Do not mistake me.
Ron Carey
11

You’ve just made a titanic straw man. Mayday PAC goes back to 2014, which was during the Obama presidency. Lessig’s discussions of campaign finance reform go back years before that, including a 2013 TED talk. This has nothing to do with Hillary Clinton and everything to do with a failed system. Clinton would not disavow and distance herself from that system, and opted instead to try to rely on it to get her elected. That is the problem I have with her. It’s the exact same problem I have with Obama and virtually every establishment Democrat and Republican at every level of government and the false choice they represent.

So, please, do not tell me I liked Obama but don’t like Clinton. I didn’t vote for Obama, either. Don’t tell me this is a new issue raised specifically to beat up on Clinton. I am not a registered Democrat because I do not believe in the Democratic Party. Clinton, to me, was just another cog in an elaborate network of Democratic cogs that serve our oligarch establishment.

It’s also highly misogynistic of you to imply that legitimate grievances against Clinton are somehow rooted in misogyny. Why? Because it ignores that a lot of people who didn’t vote for Clinton specifically because of these grievances voted for Jill Stein. It also ignores that so many women who voiced their support of Sanders during the primary were relegated to Bernie Bro status. This was a systematic effort to erase the voices of individual women for the benefit of a political candidate. Did you know, for instance, that it was a woman of color who created the #FeelTheBern hashtag? Do you think she was pro-Bernie because she hates women? Or, perhaps you think Tulsi Gabbard risked her entire political career to back Bernie because she hates women so much? When you see a picture of a star-struck Susan Sarandon watching Bernie, do you think to yourself, “Now there’s a misogynist.” GTFO of here with that noise.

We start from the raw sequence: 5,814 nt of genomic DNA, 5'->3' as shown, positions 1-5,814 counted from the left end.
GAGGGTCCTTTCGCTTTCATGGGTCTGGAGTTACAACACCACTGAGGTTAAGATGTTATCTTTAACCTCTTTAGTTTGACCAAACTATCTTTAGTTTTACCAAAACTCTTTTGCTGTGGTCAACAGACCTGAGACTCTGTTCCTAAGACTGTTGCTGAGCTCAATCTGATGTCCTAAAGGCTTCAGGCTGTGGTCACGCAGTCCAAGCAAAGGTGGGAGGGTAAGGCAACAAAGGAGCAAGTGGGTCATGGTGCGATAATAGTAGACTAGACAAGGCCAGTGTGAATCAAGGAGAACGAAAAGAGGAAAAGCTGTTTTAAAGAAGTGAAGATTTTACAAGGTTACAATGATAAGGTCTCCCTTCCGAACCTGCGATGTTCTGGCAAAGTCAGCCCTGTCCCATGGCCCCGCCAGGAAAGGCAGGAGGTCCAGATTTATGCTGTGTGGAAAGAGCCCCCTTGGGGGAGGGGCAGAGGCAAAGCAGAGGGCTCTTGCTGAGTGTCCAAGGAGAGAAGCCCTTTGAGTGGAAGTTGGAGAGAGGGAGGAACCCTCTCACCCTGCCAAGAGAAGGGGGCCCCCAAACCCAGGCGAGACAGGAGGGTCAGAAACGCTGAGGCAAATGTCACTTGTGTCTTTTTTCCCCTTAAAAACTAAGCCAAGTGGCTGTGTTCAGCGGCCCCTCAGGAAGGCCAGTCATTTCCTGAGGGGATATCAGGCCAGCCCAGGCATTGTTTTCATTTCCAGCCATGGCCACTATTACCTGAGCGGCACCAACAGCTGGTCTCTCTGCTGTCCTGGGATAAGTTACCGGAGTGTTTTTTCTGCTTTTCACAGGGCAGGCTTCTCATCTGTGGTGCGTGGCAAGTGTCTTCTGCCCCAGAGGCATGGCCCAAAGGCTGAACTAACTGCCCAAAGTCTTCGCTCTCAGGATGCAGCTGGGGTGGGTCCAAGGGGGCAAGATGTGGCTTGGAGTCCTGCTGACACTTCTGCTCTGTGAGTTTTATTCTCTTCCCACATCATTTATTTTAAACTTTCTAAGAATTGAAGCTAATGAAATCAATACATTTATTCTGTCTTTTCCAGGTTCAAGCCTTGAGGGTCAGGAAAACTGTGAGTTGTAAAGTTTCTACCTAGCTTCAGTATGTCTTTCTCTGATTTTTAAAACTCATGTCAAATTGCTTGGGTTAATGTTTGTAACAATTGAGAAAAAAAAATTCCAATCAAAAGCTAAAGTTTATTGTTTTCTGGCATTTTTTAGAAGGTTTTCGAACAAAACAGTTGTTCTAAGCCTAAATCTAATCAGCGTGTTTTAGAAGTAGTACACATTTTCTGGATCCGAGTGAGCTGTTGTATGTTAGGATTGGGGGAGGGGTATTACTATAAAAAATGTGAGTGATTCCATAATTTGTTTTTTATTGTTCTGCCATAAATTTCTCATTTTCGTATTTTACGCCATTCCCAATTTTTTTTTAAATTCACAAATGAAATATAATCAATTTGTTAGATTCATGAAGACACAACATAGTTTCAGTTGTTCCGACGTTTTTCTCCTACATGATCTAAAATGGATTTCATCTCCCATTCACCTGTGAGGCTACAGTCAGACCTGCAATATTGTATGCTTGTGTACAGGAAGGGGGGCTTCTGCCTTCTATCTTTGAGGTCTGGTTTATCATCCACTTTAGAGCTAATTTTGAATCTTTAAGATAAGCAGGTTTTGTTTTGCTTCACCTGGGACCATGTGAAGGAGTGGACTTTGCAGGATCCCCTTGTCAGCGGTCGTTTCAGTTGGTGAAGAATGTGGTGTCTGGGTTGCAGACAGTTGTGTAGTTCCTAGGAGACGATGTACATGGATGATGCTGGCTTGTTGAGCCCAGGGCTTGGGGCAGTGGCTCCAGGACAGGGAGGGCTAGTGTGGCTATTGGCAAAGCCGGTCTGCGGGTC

The issue is whether the Democratic Party wants my vote. It 100% is never going to a Republican, that’s for sure. If the Democrats want my vote, and the votes of millions of people like me, they’re going to have to stop being corrupt and actually start legislating on behalf of The People, not the elite.

Let’s get back to your one salient question:

And the question then becomes, “Why, I wonder, is this one different? Why is this candidate a bridge too far?”

The reason is we know and the information is out there. Thanks to sites like Open Secrets, which only become more robust and informative with time, we know what is going on. Thanks to people like Professor Lessig, we know. Thanks to the speed with which a tweet can reach us all, we know. Thanks to how virtually anyone can bypass gatekeepers and spread information on sites like YouTube and Medium, we know.

We always suspected there was corruption, and instances of it periodically came to light, but now we can see clearly and constantly how widespread it is, and we can see the links that wind through special interests, media outlets, multinational corporations, and elected officials. We know exactly how and why our government serves the interests of the oligarchy, not The People, and we understand very well that those reasons are encapsulated in every dollar that moves from a corporation like Goldman Sachs to a politician like Hillary Clinton.

Not everyone in America is a low-information voter. A great many Americans are capable of getting information and then using it to form rational opinions. That is what happened. I showed you the cold, hard facts. Those are the same facts that convinced some people not to vote for Hillary Clinton. Don’t get me wrong; Clinton still won the popular vote, but she apparently wasn’t popular enough, and a lot of that is undoubtedly attributable to her coziness with the oligarch power structure.

One clap, two clap, three clap, forty?

By clapping more or less, you can signal to us which stories really stand out.